Recently I am working on a project that involves a lot of simple numerical calculations being applied to large arrays. The numerical values are very simple but there are many different types, such as positive integers, negative integers, small floating point numbers, and so on. SIMD programming techniques (such as SSE) are widely used.

I noticed that a lot of times processing speed can be improved if I can find shortcuts in the calculations. For example, if the inputs are integers and the outputs are also integers, I should try my best to avoid converting to floating point numbers if possible.

For simple chained calculations this is easy. However, when we increase the number of operations that can be combined, we find that we have to manually code those SIMD instructions for each case.

I have studied the approaches taken by various vectorization libraries, and observed that while their approaches are very elegant in code using metaprogramming techniques, most compilers aren't able to generate optimized machine instructions from the results.

If I represent the calculations with command objects, will I have a better chance of matching small sections of the command chain and substituting with shortcuts?

  • I have no idea what the answer is, but it's a very interesting question. What domain?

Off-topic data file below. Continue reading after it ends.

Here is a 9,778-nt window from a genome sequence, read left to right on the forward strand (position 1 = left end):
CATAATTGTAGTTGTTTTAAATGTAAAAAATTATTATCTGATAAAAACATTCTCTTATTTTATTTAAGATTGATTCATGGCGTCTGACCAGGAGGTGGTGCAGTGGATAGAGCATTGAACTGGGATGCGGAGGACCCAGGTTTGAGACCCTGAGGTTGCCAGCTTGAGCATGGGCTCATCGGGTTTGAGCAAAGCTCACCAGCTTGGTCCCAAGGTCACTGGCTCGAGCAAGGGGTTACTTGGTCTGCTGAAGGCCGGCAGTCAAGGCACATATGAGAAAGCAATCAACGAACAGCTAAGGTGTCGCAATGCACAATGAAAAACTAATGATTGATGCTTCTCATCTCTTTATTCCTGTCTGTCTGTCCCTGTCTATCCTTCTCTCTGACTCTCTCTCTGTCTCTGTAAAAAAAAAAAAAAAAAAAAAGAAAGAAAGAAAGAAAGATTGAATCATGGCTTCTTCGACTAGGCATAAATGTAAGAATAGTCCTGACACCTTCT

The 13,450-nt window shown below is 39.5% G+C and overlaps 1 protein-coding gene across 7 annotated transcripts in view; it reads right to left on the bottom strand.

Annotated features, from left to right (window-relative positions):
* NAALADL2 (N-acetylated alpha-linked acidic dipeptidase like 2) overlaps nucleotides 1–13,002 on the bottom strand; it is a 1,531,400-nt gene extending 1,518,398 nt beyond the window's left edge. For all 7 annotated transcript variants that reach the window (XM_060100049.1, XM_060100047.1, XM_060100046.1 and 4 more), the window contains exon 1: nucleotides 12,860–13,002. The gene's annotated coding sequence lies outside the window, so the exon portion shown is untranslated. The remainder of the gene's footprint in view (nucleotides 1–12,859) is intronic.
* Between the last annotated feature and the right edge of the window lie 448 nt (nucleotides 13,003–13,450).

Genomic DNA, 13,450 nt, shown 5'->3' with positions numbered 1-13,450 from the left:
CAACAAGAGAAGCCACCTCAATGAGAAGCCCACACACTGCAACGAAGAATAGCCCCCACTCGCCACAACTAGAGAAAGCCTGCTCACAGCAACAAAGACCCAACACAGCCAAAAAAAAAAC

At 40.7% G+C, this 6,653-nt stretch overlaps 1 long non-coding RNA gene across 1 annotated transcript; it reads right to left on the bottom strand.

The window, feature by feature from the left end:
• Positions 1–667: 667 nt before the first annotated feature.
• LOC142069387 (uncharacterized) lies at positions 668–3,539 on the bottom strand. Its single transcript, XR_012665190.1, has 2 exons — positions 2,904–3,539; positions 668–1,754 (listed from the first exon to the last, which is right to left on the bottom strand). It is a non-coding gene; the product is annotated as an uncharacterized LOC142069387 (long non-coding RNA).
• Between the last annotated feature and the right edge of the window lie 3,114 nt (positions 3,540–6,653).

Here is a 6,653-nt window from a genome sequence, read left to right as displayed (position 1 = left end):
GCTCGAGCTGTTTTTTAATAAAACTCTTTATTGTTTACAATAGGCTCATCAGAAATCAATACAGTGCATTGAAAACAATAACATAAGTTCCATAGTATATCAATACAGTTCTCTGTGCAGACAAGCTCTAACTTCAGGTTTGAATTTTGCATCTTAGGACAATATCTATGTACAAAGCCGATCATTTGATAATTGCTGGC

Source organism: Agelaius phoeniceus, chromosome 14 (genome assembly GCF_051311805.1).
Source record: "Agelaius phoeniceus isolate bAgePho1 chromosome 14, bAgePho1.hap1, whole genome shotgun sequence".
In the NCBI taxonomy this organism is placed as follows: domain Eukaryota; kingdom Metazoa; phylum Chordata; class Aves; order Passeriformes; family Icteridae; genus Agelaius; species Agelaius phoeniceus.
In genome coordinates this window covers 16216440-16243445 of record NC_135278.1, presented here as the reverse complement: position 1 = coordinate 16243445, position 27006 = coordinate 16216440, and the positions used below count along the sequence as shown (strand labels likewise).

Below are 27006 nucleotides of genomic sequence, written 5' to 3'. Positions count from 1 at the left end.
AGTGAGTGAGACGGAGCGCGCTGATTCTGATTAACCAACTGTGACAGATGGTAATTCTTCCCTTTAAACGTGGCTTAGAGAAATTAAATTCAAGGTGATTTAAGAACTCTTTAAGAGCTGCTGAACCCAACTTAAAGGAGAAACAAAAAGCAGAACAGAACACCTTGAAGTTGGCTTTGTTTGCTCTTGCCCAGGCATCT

– quant_dev
    Apr 22, 2011 at 20:59
  • @quant_dev: image processing. actually it's nothing fancy; i'm just interested in squeezing performance.
    – rwong
    Apr 22, 2011 at 21:11

1 Answer 1


On the assumption that the compiler can optimize out the overhead associated with using command objects by inlining the function calls then this is a perfectly valid optimization technique. It can be retrofitted, but is probably better to plan up front. If you are using C++ (possibly with boost to do some compile time magic for you) and your command objects are small then generally this assumption should hold. I've used this technique myself less in a fairly large computational project that wrote a number of years ago and found that it worked well. One thing to be aware of is that programming in this way can (will) increase the overall complexity of the project and make it harder to read and maintain.

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